Already sounding the alarm, Assyrian leaders in the Diaspora have described this as "gun barrel democracy." In an interview with Mr. Abgar Maloul of the Assyrian Democratic Organization (ADO), Mr. Maloul stated "Coercing political participation by threats is not consistent with democracy." He added, "Democracy is not a commodity to be haggled over or a privilege to be granted or taken away. Assyrians have inalienable political rights. Assyrians have the right to elect their own officials at any level of government. If those in northern Iraq do not appreciate that basic right, then how do they differentiate themselves from the government in Baghdad? We remain deeply troubled by reports of intimidation or threats against Assyrians anywhere in the region." Alluding to future action in the Diaspora, Mr. Maloul added that "It is unreasonable to expect Assyrians to remain silent in light of these reports."

Even prior to the overt threats made by the Behdanani-Sorani coalition leaders, some Assyrians spanning the political spectrum had been apprehensive about the contemplated election boycott out of fear of still greater reprisals by the PUK-KDP coalition. Assyrians were still vividly recalling the assassination of the Assyrian governor of Arbil, Mr. Franso Hariri whom most Assyrians suspect had been killed by KDP insiders intent on removing an Assyrian from political prominence within the KDP. In another example, in their 1995 human rights report on northern Iraq, Amnesty International squarely blamed the KDP in the assassination of an ADM leader, Mr. Francis Shabo, whose chief responsibility as a member of parliament in northern Iraq was the adjudication of land claims by Assyrians against illegal settlement by Behdanani and Sorani tribesmen.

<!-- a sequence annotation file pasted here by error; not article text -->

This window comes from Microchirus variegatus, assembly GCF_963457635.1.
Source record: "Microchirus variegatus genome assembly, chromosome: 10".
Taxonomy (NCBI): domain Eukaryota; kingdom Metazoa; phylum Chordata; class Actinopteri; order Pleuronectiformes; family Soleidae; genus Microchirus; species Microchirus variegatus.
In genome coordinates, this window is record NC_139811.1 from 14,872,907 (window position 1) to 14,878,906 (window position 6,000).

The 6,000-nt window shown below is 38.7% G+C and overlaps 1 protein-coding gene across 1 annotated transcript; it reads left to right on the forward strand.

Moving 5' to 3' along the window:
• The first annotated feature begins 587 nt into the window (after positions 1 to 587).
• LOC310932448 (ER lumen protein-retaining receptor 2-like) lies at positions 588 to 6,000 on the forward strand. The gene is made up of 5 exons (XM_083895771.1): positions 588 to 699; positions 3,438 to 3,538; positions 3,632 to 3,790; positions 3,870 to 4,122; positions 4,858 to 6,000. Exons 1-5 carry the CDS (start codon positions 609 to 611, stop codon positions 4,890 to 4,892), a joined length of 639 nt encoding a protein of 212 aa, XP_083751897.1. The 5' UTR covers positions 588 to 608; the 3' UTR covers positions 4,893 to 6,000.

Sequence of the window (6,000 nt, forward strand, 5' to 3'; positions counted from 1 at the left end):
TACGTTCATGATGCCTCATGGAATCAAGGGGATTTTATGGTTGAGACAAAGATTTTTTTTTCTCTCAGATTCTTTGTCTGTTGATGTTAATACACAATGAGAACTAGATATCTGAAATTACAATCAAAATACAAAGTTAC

As if to underscore KDP-PUK threats against Assyrian civilians, Behdanani villagers and security forces from Ozman and Naveshga surrounded and attacked the Assyrian village of Koso on May 17th at 2:00 a.m. There were reports of severe beatings requiring hospitalization. The exact excuse for the attack is not known, but the attack itself and the subsequent inaction by the authorities is believed to have been a warning to Assyrian leaders contemplating a boycott. The attack on Koso is reminiscent of the earlier KDP attacks on the Assyrian villages in the Nahla region. In the aftermath of those midnight raids into Assyrian villages, KDP security forces continued to threaten Assyrian leaders until they signed a KDP drafted letter denying that such attacks ever took place. KDP tribal leaders were politically embarrassed when their primitive disinformation scheme was exposed with independent confirmation of the attacks by the United Nations and the International Committee of the Red Cross.

For years now, the KDP and PUK political leadership have struggled to reconcile two mutually exclusive currents in their struggle for occupation of northern Iraq - namely, their desire for an area of northern Iraq ethnically cleansed of its indigenous Assyrian residents and, their need to present themselves internationally as democratically respectful of Assyrian rights. Having failed at convincing Assyrian leaders in northern Iraq that Assyrian political rights will be formally and institutionally respected, the KDP and PUK have instead decided to threaten Assyrians into participating in a political process predetermined to guarantee a spiraling deterioration of Assyrian political rights within the very heartland of Assyria.